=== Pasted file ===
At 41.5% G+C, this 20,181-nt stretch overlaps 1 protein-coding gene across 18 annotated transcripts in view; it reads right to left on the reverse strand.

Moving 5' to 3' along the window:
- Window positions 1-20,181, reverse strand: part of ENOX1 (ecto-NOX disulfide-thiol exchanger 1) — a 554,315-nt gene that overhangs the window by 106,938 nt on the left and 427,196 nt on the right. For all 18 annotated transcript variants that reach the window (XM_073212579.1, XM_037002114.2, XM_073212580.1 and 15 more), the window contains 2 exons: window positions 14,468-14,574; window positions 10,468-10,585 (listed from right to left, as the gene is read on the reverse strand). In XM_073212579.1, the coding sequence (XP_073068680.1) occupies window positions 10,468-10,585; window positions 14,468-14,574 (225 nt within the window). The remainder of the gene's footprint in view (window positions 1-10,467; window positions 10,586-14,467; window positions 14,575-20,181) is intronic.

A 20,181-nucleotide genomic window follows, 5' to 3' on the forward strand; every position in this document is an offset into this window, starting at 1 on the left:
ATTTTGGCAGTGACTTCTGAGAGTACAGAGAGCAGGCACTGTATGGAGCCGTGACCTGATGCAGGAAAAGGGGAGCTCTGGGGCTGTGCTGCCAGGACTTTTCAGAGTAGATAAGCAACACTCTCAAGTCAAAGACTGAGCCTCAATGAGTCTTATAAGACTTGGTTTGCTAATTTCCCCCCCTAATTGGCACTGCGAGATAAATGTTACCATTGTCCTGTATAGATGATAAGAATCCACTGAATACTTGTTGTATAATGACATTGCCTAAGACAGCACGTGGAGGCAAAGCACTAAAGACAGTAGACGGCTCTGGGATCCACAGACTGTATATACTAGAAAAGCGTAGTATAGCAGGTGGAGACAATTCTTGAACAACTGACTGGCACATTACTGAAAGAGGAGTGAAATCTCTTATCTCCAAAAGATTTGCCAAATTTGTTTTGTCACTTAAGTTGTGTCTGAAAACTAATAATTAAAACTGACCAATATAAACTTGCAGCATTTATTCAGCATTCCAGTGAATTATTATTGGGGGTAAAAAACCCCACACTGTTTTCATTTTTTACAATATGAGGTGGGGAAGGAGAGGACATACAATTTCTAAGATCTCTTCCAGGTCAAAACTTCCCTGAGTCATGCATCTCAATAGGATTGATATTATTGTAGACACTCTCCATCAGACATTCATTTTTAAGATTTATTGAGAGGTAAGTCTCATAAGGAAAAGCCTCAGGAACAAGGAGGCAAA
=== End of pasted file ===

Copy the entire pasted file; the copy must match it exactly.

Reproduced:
At 41.5% G+C, this 20,181-nt stretch overlaps 1 protein-coding gene across 18 annotated transcripts in view; it reads right to left on the reverse strand.

Moving 5' to 3' along the window:
- Window positions 1-20,181, reverse strand: part of ENOX1 (ecto-NOX disulfide-thiol exchanger 1) — a 554,315-nt gene that overhangs the window by 106,938 nt on the left and 427,196 nt on the right. For all 18 annotated transcript variants that reach the window (XM_073212579.1, XM_037002114.2, XM_073212580.1 and 15 more), the window contains 2 exons: window positions 14,468-14,574; window positions 10,468-10,585 (listed from right to left, as the gene is read on the reverse strand). In XM_073212579.1, the coding sequence (XP_073068680.1) occupies window positions 10,468-10,585; window positions 14,468-14,574 (225 nt within the window). The remainder of the gene's footprint in view (window positions 1-10,467; window positions 10,586-14,467; window positions 14,575-20,181) is intronic.

A 20,181-nucleotide genomic window follows, 5' to 3' on the forward strand; every position in this document is an offset into this window, starting at 1 on the left:
ATTTTGGCAGTGACTTCTGAGAGTACAGAGAGCAGGCACTGTATGGAGCCGTGACCTGATGCAGGAAAAGGGGAGCTCTGGGGCTGTGCTGCCAGGACTTTTCAGAGTAGATAAGCAACACTCTCAAGTCAAAGACTGAGCCTCAATGAGTCTTATAAGACTTGGTTTGCTAATTTCCCCCCCTAATTGGCACTGCGAGATAAATGTTACCATTGTCCTGTATAGATGATAAGAATCCACTGAATACTTGTTGTATAATGACATTGCCTAAGACAGCACGTGGAGGCAAAGCACTAAAGACAGTAGACGGCTCTGGGATCCACAGACTGTATATACTAGAAAAGCGTAGTATAGCAGGTGGAGACAATTCTTGAACAACTGACTGGCACATTACTGAAAGAGGAGTGAAATCTCTTATCTCCAAAAGATTTGCCAAATTTGTTTTGTCACTTAAGTTGTGTCTGAAAACTAATAATTAAAACTGACCAATATAAACTTGCAGCATTTATTCAGCATTCCAGTGAATTATTATTGGGGGTAAAAAACCCCACACTGTTTTCATTTTTTACAATATGAGGTGGGGAAGGAGAGGACATACAATTTCTAAGATCTCTTCCAGGTCAAAACTTCCCTGAGTCATGCATCTCAATAGGATTGATATTATTGTAGACACTCTCCATCAGACATTCATTTTTAAGATTTATTGAGAGGTAAGTCTCATAAGGAAAAGCCTCAGGAACAAGGAGGCAAA